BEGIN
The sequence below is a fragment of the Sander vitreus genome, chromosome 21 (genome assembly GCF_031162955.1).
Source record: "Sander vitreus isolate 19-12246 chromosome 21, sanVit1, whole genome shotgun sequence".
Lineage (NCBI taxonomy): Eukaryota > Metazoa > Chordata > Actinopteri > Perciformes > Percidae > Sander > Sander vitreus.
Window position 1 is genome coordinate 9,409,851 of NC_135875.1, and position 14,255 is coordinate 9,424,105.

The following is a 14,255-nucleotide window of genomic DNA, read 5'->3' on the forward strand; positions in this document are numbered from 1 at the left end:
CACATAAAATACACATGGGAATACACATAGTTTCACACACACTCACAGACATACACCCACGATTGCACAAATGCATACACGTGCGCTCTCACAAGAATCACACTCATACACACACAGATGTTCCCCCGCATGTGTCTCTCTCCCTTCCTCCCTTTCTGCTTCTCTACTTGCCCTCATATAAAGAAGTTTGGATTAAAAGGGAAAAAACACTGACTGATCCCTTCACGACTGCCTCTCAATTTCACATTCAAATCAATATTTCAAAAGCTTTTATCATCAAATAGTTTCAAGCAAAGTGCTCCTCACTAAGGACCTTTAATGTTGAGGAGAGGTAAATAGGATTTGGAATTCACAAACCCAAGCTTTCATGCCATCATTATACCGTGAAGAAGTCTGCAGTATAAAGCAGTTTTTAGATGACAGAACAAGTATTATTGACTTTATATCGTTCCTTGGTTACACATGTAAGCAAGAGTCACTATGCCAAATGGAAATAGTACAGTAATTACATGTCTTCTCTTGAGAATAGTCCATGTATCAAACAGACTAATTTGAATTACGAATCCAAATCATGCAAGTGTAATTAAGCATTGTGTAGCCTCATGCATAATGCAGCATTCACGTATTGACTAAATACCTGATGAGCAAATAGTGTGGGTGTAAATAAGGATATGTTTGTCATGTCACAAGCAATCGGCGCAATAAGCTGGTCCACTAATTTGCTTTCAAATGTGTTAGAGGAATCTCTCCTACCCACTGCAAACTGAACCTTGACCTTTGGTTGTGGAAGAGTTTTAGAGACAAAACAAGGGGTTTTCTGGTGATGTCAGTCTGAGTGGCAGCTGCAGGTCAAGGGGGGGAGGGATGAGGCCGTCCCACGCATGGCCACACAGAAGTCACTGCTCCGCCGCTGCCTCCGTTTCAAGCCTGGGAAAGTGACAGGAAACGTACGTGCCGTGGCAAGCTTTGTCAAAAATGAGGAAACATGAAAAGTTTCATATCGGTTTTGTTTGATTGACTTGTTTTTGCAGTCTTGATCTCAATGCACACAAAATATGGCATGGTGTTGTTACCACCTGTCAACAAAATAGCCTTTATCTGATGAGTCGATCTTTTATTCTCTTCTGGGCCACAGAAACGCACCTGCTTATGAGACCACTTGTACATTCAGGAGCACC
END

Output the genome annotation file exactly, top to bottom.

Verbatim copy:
The sequence below is a fragment of the Sander vitreus genome, chromosome 21 (genome assembly GCF_031162955.1).
Source record: "Sander vitreus isolate 19-12246 chromosome 21, sanVit1, whole genome shotgun sequence".
Lineage (NCBI taxonomy): Eukaryota > Metazoa > Chordata > Actinopteri > Perciformes > Percidae > Sander > Sander vitreus.
Window position 1 is genome coordinate 9,409,851 of NC_135875.1, and position 14,255 is coordinate 9,424,105.

The following is a 14,255-nucleotide window of genomic DNA, read 5'->3' on the forward strand; positions in this document are numbered from 1 at the left end:
CACATAAAATACACATGGGAATACACATAGTTTCACACACACTCACAGACATACACCCACGATTGCACAAATGCATACACGTGCGCTCTCACAAGAATCACACTCATACACACACAGATGTTCCCCCGCATGTGTCTCTCTCCCTTCCTCCCTTTCTGCTTCTCTACTTGCCCTCATATAAAGAAGTTTGGATTAAAAGGGAAAAAACACTGACTGATCCCTTCACGACTGCCTCTCAATTTCACATTCAAATCAATATTTCAAAAGCTTTTATCATCAAATAGTTTCAAGCAAAGTGCTCCTCACTAAGGACCTTTAATGTTGAGGAGAGGTAAATAGGATTTGGAATTCACAAACCCAAGCTTTCATGCCATCATTATACCGTGAAGAAGTCTGCAGTATAAAGCAGTTTTTAGATGACAGAACAAGTATTATTGACTTTATATCGTTCCTTGGTTACACATGTAAGCAAGAGTCACTATGCCAAATGGAAATAGTACAGTAATTACATGTCTTCTCTTGAGAATAGTCCATGTATCAAACAGACTAATTTGAATTACGAATCCAAATCATGCAAGTGTAATTAAGCATTGTGTAGCCTCATGCATAATGCAGCATTCACGTATTGACTAAATACCTGATGAGCAAATAGTGTGGGTGTAAATAAGGATATGTTTGTCATGTCACAAGCAATCGGCGCAATAAGCTGGTCCACTAATTTGCTTTCAAATGTGTTAGAGGAATCTCTCCTACCCACTGCAAACTGAACCTTGACCTTTGGTTGTGGAAGAGTTTTAGAGACAAAACAAGGGGTTTTCTGGTGATGTCAGTCTGAGTGGCAGCTGCAGGTCAAGGGGGGGAGGGATGAGGCCGTCCCACGCATGGCCACACAGAAGTCACTGCTCCGCCGCTGCCTCCGTTTCAAGCCTGGGAAAGTGACAGGAAACGTACGTGCCGTGGCAAGCTTTGTCAAAAATGAGGAAACATGAAAAGTTTCATATCGGTTTTGTTTGATTGACTTGTTTTTGCAGTCTTGATCTCAATGCACACAAAATATGGCATGGTGTTGTTACCACCTGTCAACAAAATAGCCTTTATCTGATGAGTCGATCTTTTATTCTCTTCTGGGCCACAGAAACGCACCTGCTTATGAGACCACTTGTACATTCAGGAGCACC